early career academics and the fuss about glam

Trying to publish glamorously in a high impact factor journal is not a bad thing if you do it purely by having a great, high quality study to publish that changes the world – or at least influences your field. But reading such ‘glam pubs’ I sometimes feel they were pushed into that journal by just boldly overselling the work’s importance. Scientists are usually very carefull with their statements. So what makes them completely oversell what they did? I think it is the high competition among early career scientists and career path insecurity.
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Barplot Madness

Maybe it is because of the change in fields and scientific environment, but I increasingly doubt data presented in talks, posters and articles. Mostly because I find myself wondering whether the choice of statistical description of the data makes any sense. I am not speaking of advanced statistics at all, just the simplest descriptive techniques and the choice of the right plot for it.

figure 1. X represents spike rates, categories cell types A and B respectively. Whisker indicates standard deviation.
figure 1. X represents spike rates, categories cell types A and B respectively. Whisker indicates standard deviation.

My doubts are usually raised when I see a bar plot as sketched in figure 1. What looks like a rather okay representation of data actually does not really give you an intuitive idea of how the data are distributed.
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Survey: The Ultimate Goal of Neuroscience

I am planning a blog post on what the Ultimate Goal of Neuroscience is. I would like to make a survey first, to hear from all you neuroscientists out there, what you think, is the big goal of neuroscience. I will present the results in this blog and write a commentary on it.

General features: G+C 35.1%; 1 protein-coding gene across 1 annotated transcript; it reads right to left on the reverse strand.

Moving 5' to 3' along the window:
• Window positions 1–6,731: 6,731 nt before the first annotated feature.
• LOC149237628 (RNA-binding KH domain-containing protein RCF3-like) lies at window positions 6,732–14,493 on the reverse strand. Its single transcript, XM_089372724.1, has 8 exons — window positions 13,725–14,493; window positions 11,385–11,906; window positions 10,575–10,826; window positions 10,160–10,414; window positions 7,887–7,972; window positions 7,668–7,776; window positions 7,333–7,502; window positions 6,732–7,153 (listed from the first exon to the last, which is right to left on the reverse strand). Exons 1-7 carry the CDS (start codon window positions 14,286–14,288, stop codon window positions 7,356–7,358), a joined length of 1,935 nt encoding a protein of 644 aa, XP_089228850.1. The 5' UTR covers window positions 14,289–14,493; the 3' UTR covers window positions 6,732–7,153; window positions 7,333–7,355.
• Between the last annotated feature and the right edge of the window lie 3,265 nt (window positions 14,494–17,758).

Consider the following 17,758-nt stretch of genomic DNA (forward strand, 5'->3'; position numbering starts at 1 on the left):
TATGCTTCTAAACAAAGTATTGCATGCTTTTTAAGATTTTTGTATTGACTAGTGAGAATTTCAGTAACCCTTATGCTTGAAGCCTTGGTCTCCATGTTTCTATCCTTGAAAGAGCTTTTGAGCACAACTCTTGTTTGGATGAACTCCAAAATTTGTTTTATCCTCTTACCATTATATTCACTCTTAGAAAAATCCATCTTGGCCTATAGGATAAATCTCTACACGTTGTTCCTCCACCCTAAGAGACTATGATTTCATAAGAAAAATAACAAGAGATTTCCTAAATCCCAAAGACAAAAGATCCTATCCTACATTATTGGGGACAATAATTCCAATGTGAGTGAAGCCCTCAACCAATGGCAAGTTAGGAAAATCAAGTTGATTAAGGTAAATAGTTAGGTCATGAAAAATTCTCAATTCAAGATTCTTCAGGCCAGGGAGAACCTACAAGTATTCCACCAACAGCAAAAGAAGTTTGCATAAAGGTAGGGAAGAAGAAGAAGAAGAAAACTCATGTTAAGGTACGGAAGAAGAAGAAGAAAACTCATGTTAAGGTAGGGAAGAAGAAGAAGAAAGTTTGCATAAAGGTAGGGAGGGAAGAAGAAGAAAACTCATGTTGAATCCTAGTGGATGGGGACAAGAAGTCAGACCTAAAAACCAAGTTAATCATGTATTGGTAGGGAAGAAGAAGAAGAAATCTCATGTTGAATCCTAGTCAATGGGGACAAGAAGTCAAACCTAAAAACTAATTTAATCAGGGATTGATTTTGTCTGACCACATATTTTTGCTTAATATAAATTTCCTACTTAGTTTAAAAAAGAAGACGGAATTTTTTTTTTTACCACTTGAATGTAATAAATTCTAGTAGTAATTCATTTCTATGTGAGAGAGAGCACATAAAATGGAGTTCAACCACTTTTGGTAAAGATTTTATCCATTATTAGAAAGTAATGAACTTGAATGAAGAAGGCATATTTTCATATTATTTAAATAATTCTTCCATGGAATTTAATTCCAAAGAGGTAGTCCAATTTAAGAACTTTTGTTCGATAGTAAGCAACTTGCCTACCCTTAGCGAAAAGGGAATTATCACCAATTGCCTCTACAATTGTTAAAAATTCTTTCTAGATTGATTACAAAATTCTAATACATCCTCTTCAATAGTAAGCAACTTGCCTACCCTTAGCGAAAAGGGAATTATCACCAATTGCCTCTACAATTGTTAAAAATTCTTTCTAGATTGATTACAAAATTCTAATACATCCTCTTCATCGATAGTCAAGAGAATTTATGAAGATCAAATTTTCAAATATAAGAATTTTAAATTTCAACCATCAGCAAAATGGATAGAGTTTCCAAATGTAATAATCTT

The question is: “Given unlimited ressources (infinite time – yes immortatlity, people, money, technology, everything), what would be the ultimate goal or ultimate application that would crown your neuroscientific work?”

Please write your brief(!) answer in the comments below, or twitter (don’t forget to adress me: @DennisEckmeier)! Please be creative! ‘Duh, everything.’ does not count! And spread the word!

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Cite the shite out of this site. Or better don’t.

I caused a little outrage among the passionate social designers of the future science community, lately. They usually envision a brighter future for science communication, discussing evaluation metrics, funding practices and strongly facilitate open access publishing, open data, science writing, and whatnot. I greatly appreciate this – I convinced my skeptical PhD adviser to publish open access in 2008 and I made suggestions about which online medium would serve best as a publishing platform that has great post-publication review features built in (via Twitter). Still I got called a ‘complete fool’ with an ‘unfortunate, outdated attitude’ by one of them (HHMI Investigator Michael Eisen, via Twitter). Why? Because I don’t see why an article has to mention everybody the author was ever inspired by and I do not think that every source should be ‘cite-able’ – like Twitter (in parts storified by @Hysell).

I made a ‘trollish’ (@sarcastic_f, via Twitter) comment as I entered the general discussion by indirectly responding to ‘We need better culture of citing blog posts, not just papers.’ (Michael Eisen, via Twitter), saying ‘I disagree. I would never quote a blog because most of them are terrible and almost all others are still not worth it.’ (DE, via Twitter). Of course this made a bad first impression. Ironically, what I then received became a collection of tweets directed at me that serves as a great example for why sources like twitter should not be considered cite-able – and I include my own. Because they are not meant to be official statements and people – even scientists – don’t act like professionals when using social media. And such free space is good for us!
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